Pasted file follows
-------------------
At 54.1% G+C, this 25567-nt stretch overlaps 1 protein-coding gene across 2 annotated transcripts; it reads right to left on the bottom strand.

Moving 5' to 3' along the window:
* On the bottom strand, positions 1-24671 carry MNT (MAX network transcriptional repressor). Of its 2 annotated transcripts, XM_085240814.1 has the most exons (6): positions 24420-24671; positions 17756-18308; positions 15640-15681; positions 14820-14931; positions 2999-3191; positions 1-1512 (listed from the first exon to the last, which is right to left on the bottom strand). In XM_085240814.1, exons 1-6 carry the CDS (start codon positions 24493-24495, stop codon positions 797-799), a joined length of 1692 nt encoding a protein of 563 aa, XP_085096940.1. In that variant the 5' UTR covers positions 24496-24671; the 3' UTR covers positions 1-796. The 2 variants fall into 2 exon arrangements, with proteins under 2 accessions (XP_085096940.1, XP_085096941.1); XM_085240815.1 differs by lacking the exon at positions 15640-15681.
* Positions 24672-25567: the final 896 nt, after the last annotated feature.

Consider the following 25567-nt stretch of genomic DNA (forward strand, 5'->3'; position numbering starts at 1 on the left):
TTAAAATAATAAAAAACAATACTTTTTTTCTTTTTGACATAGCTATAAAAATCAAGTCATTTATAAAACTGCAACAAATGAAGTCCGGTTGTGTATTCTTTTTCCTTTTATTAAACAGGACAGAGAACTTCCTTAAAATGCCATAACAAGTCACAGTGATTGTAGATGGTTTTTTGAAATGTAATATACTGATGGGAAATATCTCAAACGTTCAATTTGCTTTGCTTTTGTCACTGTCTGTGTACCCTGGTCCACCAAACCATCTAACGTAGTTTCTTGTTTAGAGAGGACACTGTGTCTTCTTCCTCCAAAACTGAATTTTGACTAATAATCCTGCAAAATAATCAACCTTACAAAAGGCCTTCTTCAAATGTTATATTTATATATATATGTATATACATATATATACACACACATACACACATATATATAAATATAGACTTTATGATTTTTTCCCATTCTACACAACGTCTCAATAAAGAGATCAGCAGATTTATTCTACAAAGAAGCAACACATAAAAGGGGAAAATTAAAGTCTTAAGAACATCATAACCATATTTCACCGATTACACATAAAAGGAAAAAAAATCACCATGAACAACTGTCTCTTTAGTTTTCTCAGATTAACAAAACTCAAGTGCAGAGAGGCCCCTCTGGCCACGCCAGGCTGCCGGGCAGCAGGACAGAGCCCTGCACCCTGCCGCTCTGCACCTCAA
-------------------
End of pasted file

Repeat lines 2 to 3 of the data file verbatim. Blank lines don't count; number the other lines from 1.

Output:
Moving 5' to 3' along the window:
* On the bottom strand, positions 1-24671 carry MNT (MAX network transcriptional repressor). Of its 2 annotated transcripts, XM_085240814.1 has the most exons (6): positions 24420-24671; positions 17756-18308; positions 15640-15681; positions 14820-14931; positions 2999-3191; positions 1-1512 (listed from the first exon to the last, which is right to left on the bottom strand). In XM_085240814.1, exons 1-6 carry the CDS (start codon positions 24493-24495, stop codon positions 797-799), a joined length of 1692 nt encoding a protein of 563 aa, XP_085096940.1. In that variant the 5' UTR covers positions 24496-24671; the 3' UTR covers positions 1-796. The 2 variants fall into 2 exon arrangements, with proteins under 2 accessions (XP_085096940.1, XP_085096941.1); XM_085240815.1 differs by lacking the exon at positions 15640-15681.